2021 full year sales were $93.8 billion, reflecting 3.6% growth, operational sales growth of 12.2% and adjusted operational sales growth of 12.8%.
Q4 EPS was of $1.77, which increased 172.3% and adjusted EPS of $2.13 increased 14.5%. Johnson & Johnson offers a quarterly dividend at $1.01 per share.
Warren Buffett once famously said about tobacco, “It costs a penny to make. Sell it for a dollar. It’s addictive. And there’s fantastic brand loyalty.”
Just like Pepsi fans would never consider indulging in any Coca-Cola product, cigarette smokers would never switch brands either. Altria can swiftly raise prices without losing many customers, so they do and earn more.
Altria Group Inc. operates as a holding company for the manufacture and sale of cigarettes under smokeable products, oral tobacco products and wine. It produces cigarettes, cigars and pipe tobacco as well as smokeless tobacco products like Copenhagen and Skoal and oral nicotine pouches sold by Helix. It also distributes Ste. Michelle Wine Estates Ltd and produces Washington State wines, primarily Chateau Ste. Michelle and 14 Hands. The company owns wineries from several other wine regions.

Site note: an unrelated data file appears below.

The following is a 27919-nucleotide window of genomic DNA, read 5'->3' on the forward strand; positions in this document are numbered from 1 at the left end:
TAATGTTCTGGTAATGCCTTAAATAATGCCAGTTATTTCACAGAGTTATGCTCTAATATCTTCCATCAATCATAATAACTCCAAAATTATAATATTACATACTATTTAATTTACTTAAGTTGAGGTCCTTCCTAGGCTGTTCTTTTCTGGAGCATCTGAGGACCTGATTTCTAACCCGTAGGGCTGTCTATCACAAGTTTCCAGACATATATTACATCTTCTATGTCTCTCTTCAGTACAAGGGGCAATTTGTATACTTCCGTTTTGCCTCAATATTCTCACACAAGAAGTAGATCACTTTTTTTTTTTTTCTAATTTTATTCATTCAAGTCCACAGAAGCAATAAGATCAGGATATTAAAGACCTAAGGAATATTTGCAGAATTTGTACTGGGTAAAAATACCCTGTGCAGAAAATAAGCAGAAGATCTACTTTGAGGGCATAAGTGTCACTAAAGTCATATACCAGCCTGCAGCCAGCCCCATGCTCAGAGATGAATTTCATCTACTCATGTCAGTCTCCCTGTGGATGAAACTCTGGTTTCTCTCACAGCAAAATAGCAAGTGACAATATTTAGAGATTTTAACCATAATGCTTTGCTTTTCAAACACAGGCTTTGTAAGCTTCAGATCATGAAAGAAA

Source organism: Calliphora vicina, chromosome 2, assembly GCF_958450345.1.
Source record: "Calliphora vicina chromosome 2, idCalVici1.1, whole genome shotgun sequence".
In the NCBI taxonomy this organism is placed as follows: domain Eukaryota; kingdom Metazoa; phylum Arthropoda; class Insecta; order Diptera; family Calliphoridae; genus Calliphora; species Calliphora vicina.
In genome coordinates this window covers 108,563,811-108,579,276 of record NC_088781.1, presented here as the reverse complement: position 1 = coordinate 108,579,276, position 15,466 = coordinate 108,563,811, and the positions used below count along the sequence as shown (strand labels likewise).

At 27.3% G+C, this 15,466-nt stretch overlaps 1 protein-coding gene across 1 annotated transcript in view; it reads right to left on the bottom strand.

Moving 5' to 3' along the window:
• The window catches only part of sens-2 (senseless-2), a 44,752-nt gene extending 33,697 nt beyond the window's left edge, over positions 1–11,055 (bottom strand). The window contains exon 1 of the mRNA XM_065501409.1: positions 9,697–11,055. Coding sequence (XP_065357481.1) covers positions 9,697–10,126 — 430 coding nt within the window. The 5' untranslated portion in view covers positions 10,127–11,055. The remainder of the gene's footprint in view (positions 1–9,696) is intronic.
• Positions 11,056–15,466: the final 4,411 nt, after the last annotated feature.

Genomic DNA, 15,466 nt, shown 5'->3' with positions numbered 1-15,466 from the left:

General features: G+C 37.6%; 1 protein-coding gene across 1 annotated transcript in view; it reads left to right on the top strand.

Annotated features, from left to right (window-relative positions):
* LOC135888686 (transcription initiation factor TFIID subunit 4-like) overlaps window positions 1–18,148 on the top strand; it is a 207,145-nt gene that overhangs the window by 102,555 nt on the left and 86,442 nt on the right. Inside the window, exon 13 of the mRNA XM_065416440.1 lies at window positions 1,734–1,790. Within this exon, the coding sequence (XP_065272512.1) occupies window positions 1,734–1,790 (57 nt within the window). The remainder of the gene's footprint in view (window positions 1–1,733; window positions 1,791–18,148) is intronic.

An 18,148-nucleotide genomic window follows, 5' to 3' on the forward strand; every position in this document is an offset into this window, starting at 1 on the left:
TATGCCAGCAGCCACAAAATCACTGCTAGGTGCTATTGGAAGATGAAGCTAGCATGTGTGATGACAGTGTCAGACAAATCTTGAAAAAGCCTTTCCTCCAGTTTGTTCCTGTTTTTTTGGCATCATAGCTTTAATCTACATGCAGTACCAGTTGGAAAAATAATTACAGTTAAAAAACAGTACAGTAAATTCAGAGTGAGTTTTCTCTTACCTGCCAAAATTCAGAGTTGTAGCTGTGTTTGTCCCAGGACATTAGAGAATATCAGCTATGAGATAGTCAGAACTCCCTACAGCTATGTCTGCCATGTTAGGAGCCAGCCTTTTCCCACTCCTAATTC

Altria paid dividends of $1.7 billion in the fourth quarter and $6.4 billion for the full year and maintains its long-term objective of a dividend payout ratio target of approximately 80% of its adjusted diluted EPS.
The company’s net revenue of $5.086 billion beat estimates for $4.998 billion and it forecast earnings per share between $4.79 to $4.93 in 2022.
Did we pull an endless supply of dividend-paying stocks for this article? No! (We’d be writing for years.)
However, the fundamentals remain the same anytime you want to invest in dividend stocks. Look for companies that offer long-term expected earnings growth (look for earnings growth between 5% and 15%) strong cash flows, excellent leadership, low debt-to-equity ratios and industrial strength compared to competitors. That’ll get you to where you want to be as a dividend investor.
Originally published on MarketBeat.com